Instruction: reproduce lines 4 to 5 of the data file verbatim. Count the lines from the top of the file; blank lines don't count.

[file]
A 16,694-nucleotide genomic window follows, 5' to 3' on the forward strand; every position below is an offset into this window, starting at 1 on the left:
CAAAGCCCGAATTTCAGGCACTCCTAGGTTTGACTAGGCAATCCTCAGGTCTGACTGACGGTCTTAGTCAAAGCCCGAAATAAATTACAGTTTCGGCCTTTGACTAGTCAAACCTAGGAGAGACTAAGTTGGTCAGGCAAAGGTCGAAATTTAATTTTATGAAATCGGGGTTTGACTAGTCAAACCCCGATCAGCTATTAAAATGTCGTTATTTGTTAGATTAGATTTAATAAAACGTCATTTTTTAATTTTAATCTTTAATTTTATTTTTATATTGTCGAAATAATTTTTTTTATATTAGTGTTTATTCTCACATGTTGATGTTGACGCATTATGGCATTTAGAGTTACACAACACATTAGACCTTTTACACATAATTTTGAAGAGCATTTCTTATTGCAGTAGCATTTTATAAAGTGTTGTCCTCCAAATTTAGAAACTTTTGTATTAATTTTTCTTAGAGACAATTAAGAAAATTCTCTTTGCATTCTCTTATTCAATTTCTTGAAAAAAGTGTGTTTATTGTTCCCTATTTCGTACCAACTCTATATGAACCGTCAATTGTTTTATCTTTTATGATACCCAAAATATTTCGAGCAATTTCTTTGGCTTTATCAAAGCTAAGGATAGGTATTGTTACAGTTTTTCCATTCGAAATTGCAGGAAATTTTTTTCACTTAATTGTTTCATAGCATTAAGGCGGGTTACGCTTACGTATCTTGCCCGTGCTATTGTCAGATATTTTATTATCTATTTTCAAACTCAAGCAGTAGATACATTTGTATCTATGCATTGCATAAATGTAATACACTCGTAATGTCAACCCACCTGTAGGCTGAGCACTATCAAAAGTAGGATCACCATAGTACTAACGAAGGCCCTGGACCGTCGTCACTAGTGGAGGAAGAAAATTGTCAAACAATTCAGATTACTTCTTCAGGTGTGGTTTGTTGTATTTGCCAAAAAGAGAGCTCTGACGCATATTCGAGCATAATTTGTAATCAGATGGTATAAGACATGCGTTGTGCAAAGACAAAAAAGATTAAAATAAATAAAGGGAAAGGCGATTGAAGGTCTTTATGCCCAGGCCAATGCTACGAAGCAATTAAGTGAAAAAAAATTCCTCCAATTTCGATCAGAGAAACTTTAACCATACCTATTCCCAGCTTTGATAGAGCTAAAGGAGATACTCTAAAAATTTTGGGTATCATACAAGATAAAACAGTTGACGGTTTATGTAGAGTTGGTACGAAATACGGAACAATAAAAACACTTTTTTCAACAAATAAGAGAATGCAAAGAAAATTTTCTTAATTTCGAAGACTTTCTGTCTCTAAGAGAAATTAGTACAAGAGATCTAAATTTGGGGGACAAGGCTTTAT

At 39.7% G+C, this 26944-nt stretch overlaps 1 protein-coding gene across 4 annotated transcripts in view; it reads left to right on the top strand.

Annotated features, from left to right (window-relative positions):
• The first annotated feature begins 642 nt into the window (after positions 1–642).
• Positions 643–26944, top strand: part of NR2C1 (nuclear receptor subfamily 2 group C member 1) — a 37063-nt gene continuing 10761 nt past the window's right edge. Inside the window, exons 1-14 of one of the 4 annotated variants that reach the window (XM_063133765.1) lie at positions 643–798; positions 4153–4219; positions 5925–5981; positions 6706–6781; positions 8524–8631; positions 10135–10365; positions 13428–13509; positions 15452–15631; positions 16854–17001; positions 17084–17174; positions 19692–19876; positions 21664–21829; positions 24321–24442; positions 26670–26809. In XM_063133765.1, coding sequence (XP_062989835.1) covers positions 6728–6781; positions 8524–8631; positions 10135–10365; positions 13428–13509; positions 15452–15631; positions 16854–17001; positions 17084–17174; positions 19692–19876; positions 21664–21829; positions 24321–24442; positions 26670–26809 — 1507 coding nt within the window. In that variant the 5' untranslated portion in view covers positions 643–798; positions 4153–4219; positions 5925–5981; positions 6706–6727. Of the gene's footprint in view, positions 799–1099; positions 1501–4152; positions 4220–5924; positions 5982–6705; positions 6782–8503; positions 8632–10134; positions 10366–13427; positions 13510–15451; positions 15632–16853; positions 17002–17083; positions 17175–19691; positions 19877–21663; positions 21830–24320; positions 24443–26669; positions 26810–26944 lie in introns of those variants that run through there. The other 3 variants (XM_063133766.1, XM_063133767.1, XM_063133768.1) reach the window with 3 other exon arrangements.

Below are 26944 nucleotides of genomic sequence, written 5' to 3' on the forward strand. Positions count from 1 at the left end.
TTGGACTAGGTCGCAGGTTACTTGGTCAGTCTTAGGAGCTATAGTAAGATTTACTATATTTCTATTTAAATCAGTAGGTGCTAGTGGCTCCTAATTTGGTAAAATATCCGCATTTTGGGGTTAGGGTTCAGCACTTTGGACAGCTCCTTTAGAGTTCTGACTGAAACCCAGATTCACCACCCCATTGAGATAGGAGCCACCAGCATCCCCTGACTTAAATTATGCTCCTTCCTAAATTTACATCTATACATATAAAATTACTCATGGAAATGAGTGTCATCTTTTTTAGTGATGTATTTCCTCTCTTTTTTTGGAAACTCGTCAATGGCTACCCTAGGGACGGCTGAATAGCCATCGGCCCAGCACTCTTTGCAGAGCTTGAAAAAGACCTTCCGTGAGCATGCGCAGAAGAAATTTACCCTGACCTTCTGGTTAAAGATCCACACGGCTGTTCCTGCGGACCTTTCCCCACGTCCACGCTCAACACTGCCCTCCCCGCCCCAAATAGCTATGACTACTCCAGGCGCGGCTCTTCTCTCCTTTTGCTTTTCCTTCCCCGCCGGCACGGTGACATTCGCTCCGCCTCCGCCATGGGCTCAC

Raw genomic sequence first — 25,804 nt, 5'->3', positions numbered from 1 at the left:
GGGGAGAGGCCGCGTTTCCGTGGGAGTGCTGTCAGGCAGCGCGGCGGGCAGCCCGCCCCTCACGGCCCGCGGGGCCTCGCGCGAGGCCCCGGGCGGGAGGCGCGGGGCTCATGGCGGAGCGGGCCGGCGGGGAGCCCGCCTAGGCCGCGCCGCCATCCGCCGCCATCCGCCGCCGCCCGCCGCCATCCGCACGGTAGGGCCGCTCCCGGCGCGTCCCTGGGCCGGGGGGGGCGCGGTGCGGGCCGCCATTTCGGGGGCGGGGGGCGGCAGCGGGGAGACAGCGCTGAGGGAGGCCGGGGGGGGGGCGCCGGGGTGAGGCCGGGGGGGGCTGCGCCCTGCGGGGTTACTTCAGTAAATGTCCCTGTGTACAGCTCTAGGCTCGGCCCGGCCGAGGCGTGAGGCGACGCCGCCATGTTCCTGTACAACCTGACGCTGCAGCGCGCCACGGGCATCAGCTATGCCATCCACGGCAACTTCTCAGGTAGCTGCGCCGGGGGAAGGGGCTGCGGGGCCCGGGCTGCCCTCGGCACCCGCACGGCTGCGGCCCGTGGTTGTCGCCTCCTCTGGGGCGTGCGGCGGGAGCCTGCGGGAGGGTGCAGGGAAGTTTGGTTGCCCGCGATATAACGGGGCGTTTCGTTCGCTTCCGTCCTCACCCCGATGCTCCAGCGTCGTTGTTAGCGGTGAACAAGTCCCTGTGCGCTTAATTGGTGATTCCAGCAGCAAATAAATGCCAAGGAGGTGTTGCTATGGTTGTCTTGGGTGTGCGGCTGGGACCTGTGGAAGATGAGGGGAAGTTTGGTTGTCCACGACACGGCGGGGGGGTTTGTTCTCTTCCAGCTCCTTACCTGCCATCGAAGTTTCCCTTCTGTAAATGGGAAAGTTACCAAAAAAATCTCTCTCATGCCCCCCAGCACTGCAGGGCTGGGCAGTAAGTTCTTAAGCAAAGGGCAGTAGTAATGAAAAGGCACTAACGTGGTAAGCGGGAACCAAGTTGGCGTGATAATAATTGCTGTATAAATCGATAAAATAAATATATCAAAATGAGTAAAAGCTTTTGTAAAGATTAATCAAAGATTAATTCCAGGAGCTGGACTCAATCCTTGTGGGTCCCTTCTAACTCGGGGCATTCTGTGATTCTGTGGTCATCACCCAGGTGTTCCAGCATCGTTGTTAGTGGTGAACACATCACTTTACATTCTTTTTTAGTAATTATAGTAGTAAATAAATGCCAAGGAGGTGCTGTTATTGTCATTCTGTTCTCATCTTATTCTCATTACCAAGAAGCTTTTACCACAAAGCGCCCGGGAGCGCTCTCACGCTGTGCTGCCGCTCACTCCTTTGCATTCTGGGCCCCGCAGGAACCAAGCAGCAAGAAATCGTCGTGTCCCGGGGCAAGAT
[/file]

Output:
Annotated features, from left to right (window-relative positions):
• The first annotated feature begins 642 nt into the window (after positions 1–642).